Since the start of the Great Recession in 2007, Native American employment has been lowest in the regions where white employment has been highest. In my research in 2009 and 2010, I found that while whites were doing relatively well in terms of employment in Alaska, the Northern Plains, and the Southwest, Native Americans were doing rather poorly in these very same regions. I also noted that these were the regions where the proportion of Native Americans was relatively high in relation to the proportion of non-Natives. These findings raised the question of whether racial discrimination might play a role in the high level of joblessness among Native Americans.
(Read the detailed analyses of Native American employment and unemployment data.)
In a labor market free of racial discrimination, one would expect whites and Native Americans to have somewhat similar outcomes, not starkly divergent outcomes like we see in Alaska, the Northern Plains, and the Southwest. These divergent outcomes are the first suggestion that racial discrimination might be at play.
Additionally, sociologists have long argued that the relative size of racial groups can influence the amount of conflict or competition between groups. If a minority group is very small, the group is less likely to be threatening to the dominant group. But a larger minority group, which can potentially pose a challenge to the dominant group’s control over resources, can lead to increased prejudice and discrimination against the minority group. The fact that Native Americans are doing worse in the labor markets where they make up a larger share of the population also suggests that racial discrimination may be an explanation.
While my prior research was suggestive of anti-Native American discrimination in the labor market, it was far from conclusive. This year, I have had the opportunity to take a deeper look at the issue. I was able to use data that allowed me to go beyond region and to examine employment rates by state. I was also able to take into to account the effect of other factors that might contribute to racial differences in employment rates.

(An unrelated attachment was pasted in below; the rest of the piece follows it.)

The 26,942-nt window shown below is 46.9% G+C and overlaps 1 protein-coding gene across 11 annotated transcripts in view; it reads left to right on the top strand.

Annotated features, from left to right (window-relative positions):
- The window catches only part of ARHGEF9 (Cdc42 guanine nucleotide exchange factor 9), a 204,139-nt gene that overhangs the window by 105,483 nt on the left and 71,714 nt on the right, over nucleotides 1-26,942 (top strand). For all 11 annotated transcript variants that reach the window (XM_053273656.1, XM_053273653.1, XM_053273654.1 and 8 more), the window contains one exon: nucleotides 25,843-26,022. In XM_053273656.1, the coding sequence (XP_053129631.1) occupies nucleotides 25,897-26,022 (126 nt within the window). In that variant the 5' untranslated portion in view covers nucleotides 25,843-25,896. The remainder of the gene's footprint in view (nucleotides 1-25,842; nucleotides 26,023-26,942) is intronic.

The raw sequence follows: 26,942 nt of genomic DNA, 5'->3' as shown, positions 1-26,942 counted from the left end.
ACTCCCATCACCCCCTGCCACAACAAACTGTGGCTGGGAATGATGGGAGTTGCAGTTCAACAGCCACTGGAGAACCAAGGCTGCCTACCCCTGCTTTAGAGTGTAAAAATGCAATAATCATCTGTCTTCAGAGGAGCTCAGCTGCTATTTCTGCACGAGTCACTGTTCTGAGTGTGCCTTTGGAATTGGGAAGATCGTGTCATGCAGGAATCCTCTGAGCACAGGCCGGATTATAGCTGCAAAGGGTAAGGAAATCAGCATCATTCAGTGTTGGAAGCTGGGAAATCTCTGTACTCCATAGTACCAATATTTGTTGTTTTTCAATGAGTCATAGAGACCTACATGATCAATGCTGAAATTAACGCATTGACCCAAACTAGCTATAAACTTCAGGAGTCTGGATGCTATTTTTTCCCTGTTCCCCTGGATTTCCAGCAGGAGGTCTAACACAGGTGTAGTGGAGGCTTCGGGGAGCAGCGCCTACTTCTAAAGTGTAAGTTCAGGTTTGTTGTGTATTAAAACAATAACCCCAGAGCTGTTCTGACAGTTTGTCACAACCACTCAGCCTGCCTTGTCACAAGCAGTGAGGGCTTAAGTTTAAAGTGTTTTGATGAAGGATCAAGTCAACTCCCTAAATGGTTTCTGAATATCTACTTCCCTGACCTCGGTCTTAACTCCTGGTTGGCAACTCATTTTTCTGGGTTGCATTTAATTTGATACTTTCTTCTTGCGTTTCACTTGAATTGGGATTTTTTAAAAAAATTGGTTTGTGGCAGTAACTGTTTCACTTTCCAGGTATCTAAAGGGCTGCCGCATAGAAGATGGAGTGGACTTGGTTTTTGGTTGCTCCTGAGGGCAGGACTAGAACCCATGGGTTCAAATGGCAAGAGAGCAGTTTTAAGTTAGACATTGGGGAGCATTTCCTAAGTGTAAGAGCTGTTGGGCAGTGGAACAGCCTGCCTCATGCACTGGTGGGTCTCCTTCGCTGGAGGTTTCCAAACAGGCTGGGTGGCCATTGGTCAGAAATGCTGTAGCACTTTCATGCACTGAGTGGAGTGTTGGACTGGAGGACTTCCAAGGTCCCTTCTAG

The Native American-white employment rate gap once again pointed to states in the Northern Plains as well as the adjacent upper, western Midwest region. The biggest gaps were in South Dakota, North Dakota, Minnesota, and Iowa. Arizona and Utah, in the Southwest, also showed rather large employment-rate disparities.
An employment-rate gap can be the result of differences in age, educational attainment, as well as a host of other factors between groups. A stronger case can be made that racial discrimination is at play if one controls for the effects of these other factors. I was able to control for differences between the white and Native American population distributions in age, education, state of residence, reservation residence, marital status, disability status, and other factors. I still found that Native Americans had a significantly lower odds of being employed than whites after all of these factors were taken into account.
And once again, the Northern Plains, upper, western Midwest, and Southwest states stood out as being particularly bad for Native Americans looking for work. The worst states were, in declining magnitude of the disparity, South Dakota, North Dakota, Iowa, Minnesota, Wisconsin, Montana, Utah, and Arizona. While this research still does not prove that racial discrimination is the cause of these disparities, it does raise the issue of discrimination as a more serious possibility.
Native Americans have suffered a long history of racial oppression in this country. While some Americans are eager to declare that the United States is now post-racial, the social scientific data continues to suggest otherwise. Joblessness continues to plague Native Americans. There is much that we need to do as a country to address this problem. Sadly, it appears that one important step may be to simply provide Native Americans with same opportunity to work as we do whites.